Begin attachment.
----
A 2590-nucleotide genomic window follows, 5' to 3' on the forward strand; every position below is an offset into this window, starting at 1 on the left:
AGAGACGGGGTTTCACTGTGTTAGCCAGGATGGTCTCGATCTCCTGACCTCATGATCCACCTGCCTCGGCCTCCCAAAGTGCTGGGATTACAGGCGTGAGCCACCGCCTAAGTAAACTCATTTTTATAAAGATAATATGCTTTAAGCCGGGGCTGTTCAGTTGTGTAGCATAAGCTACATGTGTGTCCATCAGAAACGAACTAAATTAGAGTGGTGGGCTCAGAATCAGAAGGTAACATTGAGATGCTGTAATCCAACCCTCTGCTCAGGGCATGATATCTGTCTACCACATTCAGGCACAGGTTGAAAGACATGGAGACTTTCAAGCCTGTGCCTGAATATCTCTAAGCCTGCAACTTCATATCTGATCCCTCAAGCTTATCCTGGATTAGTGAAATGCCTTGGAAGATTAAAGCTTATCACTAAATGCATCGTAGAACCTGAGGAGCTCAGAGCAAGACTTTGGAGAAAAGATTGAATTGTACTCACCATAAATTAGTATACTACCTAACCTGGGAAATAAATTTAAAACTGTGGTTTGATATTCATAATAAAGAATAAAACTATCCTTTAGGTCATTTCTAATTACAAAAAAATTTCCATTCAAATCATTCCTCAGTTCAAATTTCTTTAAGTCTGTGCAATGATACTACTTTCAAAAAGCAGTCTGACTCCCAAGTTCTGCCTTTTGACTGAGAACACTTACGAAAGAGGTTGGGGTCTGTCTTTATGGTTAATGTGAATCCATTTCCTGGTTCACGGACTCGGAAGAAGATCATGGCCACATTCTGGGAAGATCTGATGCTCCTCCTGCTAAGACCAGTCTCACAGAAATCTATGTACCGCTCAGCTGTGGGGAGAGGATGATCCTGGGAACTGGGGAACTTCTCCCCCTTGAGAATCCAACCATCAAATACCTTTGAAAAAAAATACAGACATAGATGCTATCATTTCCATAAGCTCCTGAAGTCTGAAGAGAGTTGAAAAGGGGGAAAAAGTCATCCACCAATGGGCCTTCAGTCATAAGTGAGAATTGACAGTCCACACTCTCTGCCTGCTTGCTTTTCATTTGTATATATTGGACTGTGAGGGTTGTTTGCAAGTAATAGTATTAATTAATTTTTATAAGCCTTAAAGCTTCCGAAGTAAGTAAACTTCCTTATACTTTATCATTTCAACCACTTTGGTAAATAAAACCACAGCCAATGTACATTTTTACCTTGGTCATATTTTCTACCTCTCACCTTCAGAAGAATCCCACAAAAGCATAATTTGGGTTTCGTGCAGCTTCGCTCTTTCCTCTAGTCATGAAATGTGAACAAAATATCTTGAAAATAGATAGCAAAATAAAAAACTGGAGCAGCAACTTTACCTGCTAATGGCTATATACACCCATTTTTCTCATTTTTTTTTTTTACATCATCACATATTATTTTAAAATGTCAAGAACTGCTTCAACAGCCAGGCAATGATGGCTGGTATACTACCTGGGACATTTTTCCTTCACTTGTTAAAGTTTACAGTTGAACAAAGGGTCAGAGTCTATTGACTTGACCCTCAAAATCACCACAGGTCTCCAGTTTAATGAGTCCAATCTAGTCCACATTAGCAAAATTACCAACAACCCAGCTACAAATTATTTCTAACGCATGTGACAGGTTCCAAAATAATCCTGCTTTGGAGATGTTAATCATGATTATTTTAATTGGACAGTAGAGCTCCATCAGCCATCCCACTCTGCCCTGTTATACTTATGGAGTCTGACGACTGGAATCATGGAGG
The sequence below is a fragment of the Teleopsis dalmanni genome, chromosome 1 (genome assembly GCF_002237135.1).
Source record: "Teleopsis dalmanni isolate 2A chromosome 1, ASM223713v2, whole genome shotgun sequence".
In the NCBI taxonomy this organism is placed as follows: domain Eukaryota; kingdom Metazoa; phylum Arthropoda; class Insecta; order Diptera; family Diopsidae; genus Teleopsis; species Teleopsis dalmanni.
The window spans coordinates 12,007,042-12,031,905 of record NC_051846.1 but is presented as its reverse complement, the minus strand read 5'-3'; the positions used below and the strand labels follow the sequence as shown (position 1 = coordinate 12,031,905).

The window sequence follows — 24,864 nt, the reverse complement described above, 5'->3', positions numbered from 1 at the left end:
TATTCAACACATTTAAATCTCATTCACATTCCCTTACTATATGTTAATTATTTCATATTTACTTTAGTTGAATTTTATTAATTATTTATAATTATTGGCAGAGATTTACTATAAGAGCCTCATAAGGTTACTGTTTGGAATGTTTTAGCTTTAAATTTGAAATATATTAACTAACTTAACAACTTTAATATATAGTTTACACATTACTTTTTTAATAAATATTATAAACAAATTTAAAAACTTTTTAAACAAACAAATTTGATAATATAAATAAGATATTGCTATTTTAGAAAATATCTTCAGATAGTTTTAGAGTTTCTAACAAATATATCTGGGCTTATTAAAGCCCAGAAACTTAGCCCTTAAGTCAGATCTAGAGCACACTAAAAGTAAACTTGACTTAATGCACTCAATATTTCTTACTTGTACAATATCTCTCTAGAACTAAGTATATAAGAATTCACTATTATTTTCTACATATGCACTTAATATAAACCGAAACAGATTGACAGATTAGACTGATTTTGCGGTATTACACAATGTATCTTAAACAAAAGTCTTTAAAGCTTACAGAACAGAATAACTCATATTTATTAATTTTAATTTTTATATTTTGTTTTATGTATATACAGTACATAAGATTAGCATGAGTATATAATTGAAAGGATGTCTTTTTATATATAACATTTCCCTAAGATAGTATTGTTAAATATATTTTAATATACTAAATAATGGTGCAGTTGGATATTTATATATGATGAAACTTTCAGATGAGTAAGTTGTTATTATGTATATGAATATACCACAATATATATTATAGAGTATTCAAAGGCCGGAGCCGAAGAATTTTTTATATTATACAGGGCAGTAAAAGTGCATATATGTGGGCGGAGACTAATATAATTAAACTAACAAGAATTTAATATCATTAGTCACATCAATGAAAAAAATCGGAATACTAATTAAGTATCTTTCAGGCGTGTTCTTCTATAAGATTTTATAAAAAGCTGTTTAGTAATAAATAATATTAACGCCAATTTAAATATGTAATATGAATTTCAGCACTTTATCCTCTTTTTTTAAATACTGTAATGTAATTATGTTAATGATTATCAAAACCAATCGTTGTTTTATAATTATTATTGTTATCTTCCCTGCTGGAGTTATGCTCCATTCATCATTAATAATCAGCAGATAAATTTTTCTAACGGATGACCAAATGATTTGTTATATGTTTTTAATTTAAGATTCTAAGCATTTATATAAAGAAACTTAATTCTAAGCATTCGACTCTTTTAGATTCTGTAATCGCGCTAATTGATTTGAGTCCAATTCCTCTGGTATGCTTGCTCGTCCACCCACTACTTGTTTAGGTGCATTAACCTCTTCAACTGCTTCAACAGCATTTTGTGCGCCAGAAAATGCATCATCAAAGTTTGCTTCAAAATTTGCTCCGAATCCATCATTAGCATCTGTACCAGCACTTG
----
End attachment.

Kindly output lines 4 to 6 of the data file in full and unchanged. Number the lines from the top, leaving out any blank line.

Source record: "Teleopsis dalmanni isolate 2A chromosome 1, ASM223713v2, whole genome shotgun sequence".
In the NCBI taxonomy this organism is placed as follows: domain Eukaryota; kingdom Metazoa; phylum Arthropoda; class Insecta; order Diptera; family Diopsidae; genus Teleopsis; species Teleopsis dalmanni.
The window spans coordinates 12,007,042-12,031,905 of record NC_051846.1 but is presented as its reverse complement, the minus strand read 5'-3'; the positions used below and the strand labels follow the sequence as shown (position 1 = coordinate 12,031,905).